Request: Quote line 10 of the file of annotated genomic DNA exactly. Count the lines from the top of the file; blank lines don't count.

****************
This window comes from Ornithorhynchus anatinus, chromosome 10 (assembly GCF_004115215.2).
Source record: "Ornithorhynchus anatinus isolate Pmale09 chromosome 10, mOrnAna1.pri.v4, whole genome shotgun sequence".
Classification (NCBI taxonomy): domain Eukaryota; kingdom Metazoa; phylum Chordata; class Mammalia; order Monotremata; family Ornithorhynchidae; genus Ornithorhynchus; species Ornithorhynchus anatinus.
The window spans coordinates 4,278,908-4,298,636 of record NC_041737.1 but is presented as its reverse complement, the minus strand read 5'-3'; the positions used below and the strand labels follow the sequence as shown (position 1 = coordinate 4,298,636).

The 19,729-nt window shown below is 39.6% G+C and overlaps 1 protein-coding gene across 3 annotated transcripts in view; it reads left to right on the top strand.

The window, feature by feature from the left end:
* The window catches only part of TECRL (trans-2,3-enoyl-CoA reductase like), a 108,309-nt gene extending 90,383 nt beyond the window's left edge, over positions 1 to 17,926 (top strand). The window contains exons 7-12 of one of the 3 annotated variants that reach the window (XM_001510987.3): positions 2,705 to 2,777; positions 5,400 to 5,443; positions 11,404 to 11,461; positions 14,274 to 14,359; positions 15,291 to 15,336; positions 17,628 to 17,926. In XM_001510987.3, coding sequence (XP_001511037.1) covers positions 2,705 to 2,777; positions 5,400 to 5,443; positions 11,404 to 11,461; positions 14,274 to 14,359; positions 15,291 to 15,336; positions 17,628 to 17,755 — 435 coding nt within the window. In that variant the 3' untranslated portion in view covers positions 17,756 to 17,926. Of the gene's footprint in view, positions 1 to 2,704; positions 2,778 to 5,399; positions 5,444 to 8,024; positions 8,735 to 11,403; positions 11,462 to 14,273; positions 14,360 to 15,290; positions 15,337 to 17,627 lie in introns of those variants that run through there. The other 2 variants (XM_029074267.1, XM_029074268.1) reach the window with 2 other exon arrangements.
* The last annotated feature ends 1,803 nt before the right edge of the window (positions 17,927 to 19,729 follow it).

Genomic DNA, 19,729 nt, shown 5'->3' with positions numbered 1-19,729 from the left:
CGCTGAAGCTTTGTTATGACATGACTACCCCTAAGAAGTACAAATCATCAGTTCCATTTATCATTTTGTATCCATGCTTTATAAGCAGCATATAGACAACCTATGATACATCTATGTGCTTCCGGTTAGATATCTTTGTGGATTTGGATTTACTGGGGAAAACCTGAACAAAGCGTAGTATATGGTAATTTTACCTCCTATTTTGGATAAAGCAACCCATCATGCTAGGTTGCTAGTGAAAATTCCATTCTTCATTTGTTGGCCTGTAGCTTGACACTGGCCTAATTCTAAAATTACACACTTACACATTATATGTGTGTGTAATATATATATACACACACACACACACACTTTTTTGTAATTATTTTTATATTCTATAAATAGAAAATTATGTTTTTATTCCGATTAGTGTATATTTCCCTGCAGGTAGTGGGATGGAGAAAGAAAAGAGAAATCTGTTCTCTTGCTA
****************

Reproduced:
CGCTGAAGCTTTGTTATGACATGACTACCCCTAAGAAGTACAAATCATCAGTTCCATTTATCATTTTGTATCCATGCTTTATAAGCAGCATATAGACAACCTATGATACATCTATGTGCTTCCGGTTAGATATCTTTGTGGATTTGGATTTACTGGGGAAAACCTGAACAAAGCGTAGTATATGGTAATTTTACCTCCTATTTTGGATAAAGCAACCCATCATGCTAGGTTGCTAGTGAAAATTCCATTCTTCATTTGTTGGCCTGTAGCTTGACACTGGCCTAATTCTAAAATTACACACTTACACATTATATGTGTGTGTAATATATATATACACACACACACACACACTTTTTTGTAATTATTTTTATATTCTATAAATAGAAAATTATGTTTTTATTCCGATTAGTGTATATTTCCCTGCAGGTAGTGGGATGGAGAAAGAAAAGAGAAATCTGTTCTCTTGCTA